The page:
It’s a question popular with skeptics: How could a loving God allow [fill in the blank] to happen?
And in doing so God gets blamed for all sorts of evil. All sorts of calamity.
But what if that were actually the truth of the matter?
What if—in His wisdom—God actually allowed difficulty, illness, adversity, and other things into our lives specifically BECAUSE He loves us so much?
It isn’t a thought I like to entertain.
But the Apostle Paul was willing to. He wrote this:
The extraordinary level of the revelations I’ve received is no reason for anyone to exalt me. For this is why a thorn in my flesh was given to me, the Adversary’s messenger sent to harass me, keeping me from becoming arrogant. Three times I pleaded with the Lord to relieve me of this. But he answered me, “My grace is always more than enough for you, and my power finds its full expression through your weakness.”
So I will celebrate my weaknesses, for when I’m weak I sense more deeply the mighty power of Christ living in me. So I’m not defeated by my weakness, but delighted! For when I feel my weakness and endure mistreatment—when I’m surrounded with troubles on every side and face persecution because of my love for Christ—I am made yet stronger. For my weakness becomes a portal to God’s power.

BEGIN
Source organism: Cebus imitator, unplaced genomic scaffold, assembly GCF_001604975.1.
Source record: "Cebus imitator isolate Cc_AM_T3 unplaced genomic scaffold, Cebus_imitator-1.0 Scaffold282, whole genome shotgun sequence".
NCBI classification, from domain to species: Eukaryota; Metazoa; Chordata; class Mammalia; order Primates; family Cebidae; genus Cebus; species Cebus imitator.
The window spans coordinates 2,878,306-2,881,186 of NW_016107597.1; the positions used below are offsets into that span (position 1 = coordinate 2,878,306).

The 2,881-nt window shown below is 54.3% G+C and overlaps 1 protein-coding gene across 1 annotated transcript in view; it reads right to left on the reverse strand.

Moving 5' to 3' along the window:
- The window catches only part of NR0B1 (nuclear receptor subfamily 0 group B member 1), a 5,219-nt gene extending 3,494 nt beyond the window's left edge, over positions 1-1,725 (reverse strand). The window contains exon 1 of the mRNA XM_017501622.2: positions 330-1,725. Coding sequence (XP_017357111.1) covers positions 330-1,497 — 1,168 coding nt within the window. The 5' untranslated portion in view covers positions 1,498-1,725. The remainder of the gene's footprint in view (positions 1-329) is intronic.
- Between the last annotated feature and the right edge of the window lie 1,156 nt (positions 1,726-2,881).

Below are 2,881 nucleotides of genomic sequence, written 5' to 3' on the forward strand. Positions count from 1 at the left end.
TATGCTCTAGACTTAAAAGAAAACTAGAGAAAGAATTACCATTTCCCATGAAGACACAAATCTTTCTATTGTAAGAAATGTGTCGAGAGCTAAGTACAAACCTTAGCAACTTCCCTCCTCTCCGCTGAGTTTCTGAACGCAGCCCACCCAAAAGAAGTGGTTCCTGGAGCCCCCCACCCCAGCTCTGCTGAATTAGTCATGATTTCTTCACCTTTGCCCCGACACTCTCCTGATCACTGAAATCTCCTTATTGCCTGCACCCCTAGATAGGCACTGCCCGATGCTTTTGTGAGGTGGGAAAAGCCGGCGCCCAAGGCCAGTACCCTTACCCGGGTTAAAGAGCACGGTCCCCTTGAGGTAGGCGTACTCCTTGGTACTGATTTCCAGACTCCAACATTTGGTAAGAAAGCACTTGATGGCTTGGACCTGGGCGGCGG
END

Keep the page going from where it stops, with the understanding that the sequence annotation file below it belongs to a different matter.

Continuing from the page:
2 Corinthians 12:7-10 TPT
In other words, this “thorn in the flesh”—an unnamed physical ailment—was GIVEN to Paul. Like a Christmas morning present.
At least that’s how Paul decided to treat it. Even though it was painful. Even though God refused to relieve him (making it permanent).
Like a Christmas morning present.
Every once in a while, we find people who are stuck in unchangeable, unalterable, circumstances who are able and WILLING to receive their circumstances, their afflictions, their illnesses, their losses, and their disabilities as a gift from the hand of their heavenly Father.
How do these people maintain extraordinary faith in the middle of it all?
In other words, if you believe God can change your circumstances but CHOOSES NOT TO, you have the option to receive those circumstances from him as a gift with a purpose and a promise: Grace.
Maybe that sounds absurd. I get it.
But perhaps we simply need a reminder. Perhaps we need to recall that our salvation—and the salvation of the entire world—hung in the balance of a similar decision made by Jesus the night before his crucifixion when He also pleaded with God:
“Father, if you are willing, please take this cup of suffering away from me. Yet I want your will to be done, not mine.”
Luke 22:42 NLT
Today, take a moment to thank Jesus. For trusting God’s plan, and enduring the suffering that went along with that. For the sake of our salvation.
And be willing to take a hard look at whatever suffering you’re currently enduring. I’m sure there’s something. Can it be treated as a gift? As grace?
Even taking a moment to consider whether that could be a possibility?